Integration of climate variability and change into national strategies for the implementation of the ICZM Protocol in the Mediterranean
GCF is involved in the project “Integration of climate variability and change into national strategies for the implementation of the ICZM Protocol in the Mediterranean” implemented by the United Nations Environment Programme. There are 11 participating countries in the project, namely: Albania, Algeria, Bosnia and Herzegovina, Croatia, Egypt, Libya, Morocco, Montenegro, Syria, Tunisia and Palestine. The overall project goal is to promote the use of the Barcelona Convention ICZM Protocol in the participating countries as an effective tool to deal with the impacts of climate variability and change in coastal zones by mainstreaming them into the ICZM process. Specific objectives of the project are:
To strengthen knowledge on regional climate variability and change and their impacts and define their specific characteristics in the Mediterranean region;
To strengthen partnerships, improve capacity building and establish mechanisms for exchange of data and information for integration of climate variability and change into concrete ICZM policies, plans and programmes.
Figure 1. The global DIVA coastline for Croatia (grey) and the much more detailed coastline we developed for this project (green).
GCF is supporting the project through the development of very detailed regional coastal information. We use GIS software to produce high-resolution coastal data of two participating countries: Croatia (see Figure 1) and Tunisia. While in the global coastline of DIVA Croatia is represented by 30 segments the new coastline contains about 1.500 segments. Detailed digital elevation data is connected with local infrastructure data to provide high resolution results about future coastal impacts such as anual people affected by floods, expected anual flood damages, and effects of erosion.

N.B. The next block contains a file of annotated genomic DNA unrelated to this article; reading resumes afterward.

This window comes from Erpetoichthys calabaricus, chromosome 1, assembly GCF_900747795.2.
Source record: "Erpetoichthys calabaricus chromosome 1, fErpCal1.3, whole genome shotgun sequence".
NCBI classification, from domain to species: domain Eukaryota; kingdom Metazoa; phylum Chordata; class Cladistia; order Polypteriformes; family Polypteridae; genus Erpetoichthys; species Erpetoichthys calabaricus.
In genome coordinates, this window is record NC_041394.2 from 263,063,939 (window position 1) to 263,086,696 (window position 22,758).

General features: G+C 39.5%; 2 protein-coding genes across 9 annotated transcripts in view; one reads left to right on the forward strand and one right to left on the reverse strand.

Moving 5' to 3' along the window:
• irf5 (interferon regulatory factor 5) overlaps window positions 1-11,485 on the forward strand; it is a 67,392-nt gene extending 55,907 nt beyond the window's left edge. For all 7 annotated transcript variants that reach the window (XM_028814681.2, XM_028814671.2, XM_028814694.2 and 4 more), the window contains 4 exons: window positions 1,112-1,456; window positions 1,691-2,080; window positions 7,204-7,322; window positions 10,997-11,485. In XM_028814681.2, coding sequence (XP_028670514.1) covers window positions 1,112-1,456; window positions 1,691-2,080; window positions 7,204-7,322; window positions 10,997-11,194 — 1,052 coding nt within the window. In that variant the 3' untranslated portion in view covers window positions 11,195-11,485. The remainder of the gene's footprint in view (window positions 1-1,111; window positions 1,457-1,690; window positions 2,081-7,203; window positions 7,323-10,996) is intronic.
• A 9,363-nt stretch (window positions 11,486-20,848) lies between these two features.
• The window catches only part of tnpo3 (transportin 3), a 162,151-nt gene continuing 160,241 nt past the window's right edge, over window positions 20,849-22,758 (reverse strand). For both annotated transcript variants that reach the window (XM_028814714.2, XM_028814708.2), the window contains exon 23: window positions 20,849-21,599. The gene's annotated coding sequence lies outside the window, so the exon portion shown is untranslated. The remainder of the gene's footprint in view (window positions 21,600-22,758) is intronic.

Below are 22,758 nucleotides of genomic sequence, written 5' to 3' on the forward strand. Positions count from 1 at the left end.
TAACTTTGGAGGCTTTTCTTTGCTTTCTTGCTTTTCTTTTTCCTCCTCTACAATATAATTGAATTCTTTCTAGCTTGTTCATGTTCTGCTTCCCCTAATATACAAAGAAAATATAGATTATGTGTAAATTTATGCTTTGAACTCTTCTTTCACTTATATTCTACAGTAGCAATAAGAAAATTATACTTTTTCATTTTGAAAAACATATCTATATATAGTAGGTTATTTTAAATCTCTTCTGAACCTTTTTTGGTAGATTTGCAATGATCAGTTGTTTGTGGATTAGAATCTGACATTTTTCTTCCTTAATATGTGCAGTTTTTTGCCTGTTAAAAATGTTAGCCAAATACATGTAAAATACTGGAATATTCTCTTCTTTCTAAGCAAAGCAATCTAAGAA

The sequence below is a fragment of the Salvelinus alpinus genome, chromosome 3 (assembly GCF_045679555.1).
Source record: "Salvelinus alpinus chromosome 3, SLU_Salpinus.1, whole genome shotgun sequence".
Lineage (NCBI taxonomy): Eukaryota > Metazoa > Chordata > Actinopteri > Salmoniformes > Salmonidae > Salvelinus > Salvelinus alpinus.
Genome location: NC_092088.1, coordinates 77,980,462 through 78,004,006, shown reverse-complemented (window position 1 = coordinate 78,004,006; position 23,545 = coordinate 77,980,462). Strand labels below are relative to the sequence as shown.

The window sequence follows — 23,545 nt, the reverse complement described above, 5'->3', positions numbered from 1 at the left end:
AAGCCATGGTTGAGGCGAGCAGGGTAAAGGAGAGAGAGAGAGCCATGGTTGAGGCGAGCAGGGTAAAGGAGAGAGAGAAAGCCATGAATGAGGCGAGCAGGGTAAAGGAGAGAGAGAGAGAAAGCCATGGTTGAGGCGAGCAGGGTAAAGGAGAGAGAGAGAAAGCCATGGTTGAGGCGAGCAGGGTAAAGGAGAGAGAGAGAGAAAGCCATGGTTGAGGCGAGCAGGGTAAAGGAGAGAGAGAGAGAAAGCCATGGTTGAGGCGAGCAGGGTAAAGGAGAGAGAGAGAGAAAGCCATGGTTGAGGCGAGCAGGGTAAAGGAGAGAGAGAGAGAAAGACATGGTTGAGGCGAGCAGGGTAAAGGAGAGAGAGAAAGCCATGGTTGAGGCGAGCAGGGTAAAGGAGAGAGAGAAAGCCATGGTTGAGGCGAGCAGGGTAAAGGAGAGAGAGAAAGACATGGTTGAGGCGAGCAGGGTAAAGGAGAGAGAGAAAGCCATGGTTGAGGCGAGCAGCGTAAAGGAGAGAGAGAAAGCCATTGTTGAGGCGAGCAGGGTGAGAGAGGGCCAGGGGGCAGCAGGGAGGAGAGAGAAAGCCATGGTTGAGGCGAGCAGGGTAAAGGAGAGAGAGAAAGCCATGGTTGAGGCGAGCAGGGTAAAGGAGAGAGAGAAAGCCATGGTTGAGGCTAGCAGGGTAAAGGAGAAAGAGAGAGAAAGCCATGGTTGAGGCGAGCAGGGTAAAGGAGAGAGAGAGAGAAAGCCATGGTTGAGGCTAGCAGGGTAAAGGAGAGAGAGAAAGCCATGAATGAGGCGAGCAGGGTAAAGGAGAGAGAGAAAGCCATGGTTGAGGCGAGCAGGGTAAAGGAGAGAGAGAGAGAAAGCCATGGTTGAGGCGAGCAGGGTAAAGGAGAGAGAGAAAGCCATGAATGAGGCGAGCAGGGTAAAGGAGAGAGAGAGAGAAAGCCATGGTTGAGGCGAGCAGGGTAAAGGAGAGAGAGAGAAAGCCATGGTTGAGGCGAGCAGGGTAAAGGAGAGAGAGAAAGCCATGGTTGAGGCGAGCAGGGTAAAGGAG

The project is funded by the United Nations Environment Programme (UNEP) under the GEF PROJECT ID 3990.
Figure 2. The city of Split (Croatia). The blue shaded areas are below 1m above mean sea level.
Due to the different coastal morphology of the two countries in the study there are different effects. The rocky coast with pebble pocket beaches in Croatia is mostly unerodible, so erosion is not a big problem. Otherwise there are significant low lying areas in the urban regions (see Figure 2) which are exposed to rising sea level and to higher flood events. Furthermore large parts of the coast are covered with buildings, many of them used as second homes or for tourism. This fact makes complete protection difficult and expensive.
In Tunesia we found a different situation. Sandy beaches are more frequent than in Croatia, so erosion is an issue here. Buildings and infrastructure are concentrated on a few urban regions including Tunis and Sfax. Therefore the length of the coastline that has to be protected is limited and protection cost is bearable.
Figure 3. Expected number of people flooded in 2100 in Tunisia under a high sea level rise scenario and a high population growth scenario.